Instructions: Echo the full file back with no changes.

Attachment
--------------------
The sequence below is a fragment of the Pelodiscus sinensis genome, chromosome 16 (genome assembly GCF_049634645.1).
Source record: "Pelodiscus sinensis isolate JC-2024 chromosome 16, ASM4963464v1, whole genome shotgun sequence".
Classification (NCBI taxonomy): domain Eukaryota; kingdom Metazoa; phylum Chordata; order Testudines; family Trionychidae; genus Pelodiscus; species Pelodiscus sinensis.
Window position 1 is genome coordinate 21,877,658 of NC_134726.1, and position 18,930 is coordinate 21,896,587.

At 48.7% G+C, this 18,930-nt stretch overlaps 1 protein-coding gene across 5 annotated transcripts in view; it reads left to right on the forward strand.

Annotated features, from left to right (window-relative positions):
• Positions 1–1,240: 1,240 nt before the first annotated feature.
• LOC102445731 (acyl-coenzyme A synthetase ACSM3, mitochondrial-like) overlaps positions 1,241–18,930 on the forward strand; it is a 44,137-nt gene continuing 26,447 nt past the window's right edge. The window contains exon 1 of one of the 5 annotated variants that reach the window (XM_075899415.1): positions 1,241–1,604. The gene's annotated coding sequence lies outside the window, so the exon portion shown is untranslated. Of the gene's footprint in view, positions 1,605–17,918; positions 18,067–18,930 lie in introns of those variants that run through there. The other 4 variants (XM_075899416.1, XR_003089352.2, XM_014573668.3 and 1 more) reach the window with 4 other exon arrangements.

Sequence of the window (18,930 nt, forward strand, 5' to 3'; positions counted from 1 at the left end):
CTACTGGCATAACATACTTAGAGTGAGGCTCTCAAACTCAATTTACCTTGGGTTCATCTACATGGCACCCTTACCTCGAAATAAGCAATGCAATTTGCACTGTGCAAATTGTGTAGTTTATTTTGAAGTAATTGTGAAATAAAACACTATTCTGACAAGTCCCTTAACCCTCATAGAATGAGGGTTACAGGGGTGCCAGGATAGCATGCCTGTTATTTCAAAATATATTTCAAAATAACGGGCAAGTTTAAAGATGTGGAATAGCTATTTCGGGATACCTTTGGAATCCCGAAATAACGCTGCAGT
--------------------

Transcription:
The sequence below is a fragment of the Pelodiscus sinensis genome, chromosome 16 (genome assembly GCF_049634645.1).
Source record: "Pelodiscus sinensis isolate JC-2024 chromosome 16, ASM4963464v1, whole genome shotgun sequence".
Classification (NCBI taxonomy): domain Eukaryota; kingdom Metazoa; phylum Chordata; order Testudines; family Trionychidae; genus Pelodiscus; species Pelodiscus sinensis.
Window position 1 is genome coordinate 21,877,658 of NC_134726.1, and position 18,930 is coordinate 21,896,587.

At 48.7% G+C, this 18,930-nt stretch overlaps 1 protein-coding gene across 5 annotated transcripts in view; it reads left to right on the forward strand.

Annotated features, from left to right (window-relative positions):
• Positions 1–1,240: 1,240 nt before the first annotated feature.
• LOC102445731 (acyl-coenzyme A synthetase ACSM3, mitochondrial-like) overlaps positions 1,241–18,930 on the forward strand; it is a 44,137-nt gene continuing 26,447 nt past the window's right edge. The window contains exon 1 of one of the 5 annotated variants that reach the window (XM_075899415.1): positions 1,241–1,604. The gene's annotated coding sequence lies outside the window, so the exon portion shown is untranslated. Of the gene's footprint in view, positions 1,605–17,918; positions 18,067–18,930 lie in introns of those variants that run through there. The other 4 variants (XM_075899416.1, XR_003089352.2, XM_014573668.3 and 1 more) reach the window with 4 other exon arrangements.

Sequence of the window (18,930 nt, forward strand, 5' to 3'; positions counted from 1 at the left end):
CTACTGGCATAACATACTTAGAGTGAGGCTCTCAAACTCAATTTACCTTGGGTTCATCTACATGGCACCCTTACCTCGAAATAAGCAATGCAATTTGCACTGTGCAAATTGTGTAGTTTATTTTGAAGTAATTGTGAAATAAAACACTATTCTGACAAGTCCCTTAACCCTCATAGAATGAGGGTTACAGGGGTGCCAGGATAGCATGCCTGTTATTTCAAAATATATTTCAAAATAACGGGCAAGTTTAAAGATGTGGAATAGCTATTTCGGGATACCTTTGGAATCCCGAAATAACGCTGCAGT